L
151228, August 15, 2002. 5 San MiJuel Cotporalion v. The Hon. CA, G.R No. 146n5, Jan. 30, 2002.

~
BAR REVIEWER ON lABOR lAW
134 CHAPTERlll 135
lABOR STANDARDS
and Christians working within the Muslim areas may not report for work on
the days designated by law as Muslim holidays.
1 2.
• The day designated by law for holding a general election is deemed a 13THMONTHPAY2
2
regular holiday.
• In case of two (2) regular holidays falling on the same day, the worker 1. COVERAGE.
should be compensated as follows: All employers are required to pay all their rank-and-file employees, a
o If unworked - 200% for the two regular holidays; 13th month pay not later than December 24 of every year.
o If worked- 200% for the two regular holidays~ premium of 100% Only rank-and-file employees, regardless of their designation or
3
for work on that day. employment s1atus and irrespective of the method by which their wages are
• "Monthly-paid" employees are not excluded from the coverage of holiday paid, are entitled to the 13th month pay benefit.3 Managerial employees are not
pay. 4 (Note: A "monthly-paid employee" refers to one who is paid his entitled to 13th month pay. 4
wage or salary for every day of the month, including rest days, Sundays,
2. EXCLUSIONS/EXEMPTIONS FROM COVERAGE.
regular or special days, although he does not regularly work on these days.
A "daily-paid employee" refers to one who is paid his wage or salary only The following employers are not covered by the 13th month pay law: 5
on the days he actually worked, except in cases of regular holidays whereir. l) The government and any of its political subdivisions, including
he is paid his wage or salary even if he does not work during those days, government-owned and controlled corporations, except those
provided that he is present or on leave of absence with pay or. the working corporations operating essentially as private subsidiaries of the
day immediately preceding the regular holidays. As distinguished from government. 6
monthly-paid employees who are assured of being paid tor every day of the 2) Employers already paying their employees 13th month pay or more
month, the provision of the Labor Code on holiday pay is principally in a calendar year or its equivalent at the time of the issuance of the
intended to benefit daily-paid employees who are normally bowtd by the Revised Guidelines. 7
principle of "no work, no pay. " Before the advent of the Labor Code, they
3) Employers of those who are paid on purely commission, boundary,
are not paid for unworked regular holidays).
or task basis, and those who are paid a flxed amount for
• Regular or special holidal pay benefit cannot be withdrawn after being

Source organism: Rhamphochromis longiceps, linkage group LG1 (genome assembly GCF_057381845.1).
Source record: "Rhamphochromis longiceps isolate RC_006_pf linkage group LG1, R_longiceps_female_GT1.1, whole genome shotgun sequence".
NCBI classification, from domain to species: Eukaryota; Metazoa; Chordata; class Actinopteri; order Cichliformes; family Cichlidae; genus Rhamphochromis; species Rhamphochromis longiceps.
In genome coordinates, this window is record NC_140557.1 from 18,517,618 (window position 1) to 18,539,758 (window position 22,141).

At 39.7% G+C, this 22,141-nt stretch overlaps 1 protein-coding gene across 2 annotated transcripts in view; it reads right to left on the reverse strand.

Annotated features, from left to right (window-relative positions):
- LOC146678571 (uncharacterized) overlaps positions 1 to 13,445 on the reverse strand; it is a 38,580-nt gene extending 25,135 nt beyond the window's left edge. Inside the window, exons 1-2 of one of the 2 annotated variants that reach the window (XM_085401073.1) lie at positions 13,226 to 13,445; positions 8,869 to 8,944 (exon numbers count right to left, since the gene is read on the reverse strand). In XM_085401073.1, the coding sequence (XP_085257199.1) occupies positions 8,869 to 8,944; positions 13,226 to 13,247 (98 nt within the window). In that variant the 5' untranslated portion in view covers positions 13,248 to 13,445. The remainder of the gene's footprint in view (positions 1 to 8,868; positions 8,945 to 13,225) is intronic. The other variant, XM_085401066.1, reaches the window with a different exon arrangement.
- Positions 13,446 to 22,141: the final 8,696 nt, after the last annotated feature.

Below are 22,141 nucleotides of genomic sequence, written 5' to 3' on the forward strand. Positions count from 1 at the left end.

performing a specific work, irrespective of the time conswned in
practiced for quite a time as when it has been practiced continuously for
' 6 the performance thereof, except where the workers are paid on
eight (8) months. piece-rate basis, in which case, the employer shall be covered by
• Offsetting of holiday work with work on regular days is not allowed.'
the Revised Guidelines insofar as such workers are concerned.
Workers paid on piece-rate basis shall refer to those who are
paid a standard amount for every piece or unit of work produced
' The 1999 Hadlodl oo WJm' SllmJllxy ~. appriMld by 11en DOLE Sooelily Bie1weni:1o t. Laguesma oo
that is more or less regularly replicated without regard to the time
llecenter 14, 1999.
2 Article 94{c), labor Code; See Associated labor UnionS (AL.U)-TUCP v. Lefrondo.M:Inl!jo, G.R No. 111988, Oct 14, spent in producing the same. 8
1994, 237 seRA 621 v.t1ich i"r.dles l1e elecOOn d SaroolftoJ Kal!EM (SK). The lem1 "genenll eloctions' meMS, illle
od!Xldfle Sa1ggldrg ~ (SK) eledions, lhe -eledb1s b" l11l!rOOeiS dlleSK,.as disquished fum lie
special eledb1s b" such oflicers.MlreoYer,lhe factllaloo~llose beMeen 15ald21 tldt p!tillhe electic:n ilrmerrbefs
d the SK does rd mr:l\e such eleclkx1 ~ less a reglD' kX3 eledloo. Coosequentf, I was -held flat v.tletler illle
ali"IIIMd toe CBAalle t.m'Ctde. Decerber 4, 1992 wasaholda,tb"v.tth horiday P1Jf sh!U:Ibepaid by resp!X1dl!ll ' lagatic v. NLRC, G.R No. 121004, .lat. 28,1998.
2 PD. No. 851 J)ecerrbel' 16, 1975; Memorandum Order No. 28 ~ 13, 1986; ReWled Gtroernes on 1he
~-
3 See "Explana\Oiy Bli\letin on Wolke!S' Entitlement to Holiday Pay on 9 Ap!l1993, • ng Kagitingan and Good ~ d lie 13111 lv'ooth Pay l.aN [No'lentler 16, 1987'
Fooay' issued on March 11, 1993 by DOLE Underseelelaly Cresendano B. Trajano; Labor NJ.vioory issued on 3 Ibid.; SeciJn 1, l.'anoov1dum Order No. 28.
March 22, 2004 b'f DOLE Secretary Pabicia A. Santo Tomas; Asioo Transmission Caporation v. CA, G.R. No. HousedScraleev.Rey,GR No. 149013,Aug. 31,2006.
144664, March 15, 2004. P.O. No. 851, as amended.
~ San Mguet Corp. v. Del Rosano, G.R. Nos. 168194 &168603, Dec. 13, 2005; Oda~o v. NLRC, G.R. No. 147420, 6 No. 2 {a], Revised Guideines on lhe Implementation a the 13~ Mlnlh Pay l.all, fonnel1y Section 3 lbL Rules and

June 10, 2004; Insular Bank of Asia and America ~Joyees Union tiBMEUJ v. lnciong, G.R. No. L-52415, Oct. Regutam ~P.O. No. 851; AlfiOOCe ofGovemmentWO!kersv. t.tmdlaborand Empkl)1nenl, G.R No. L-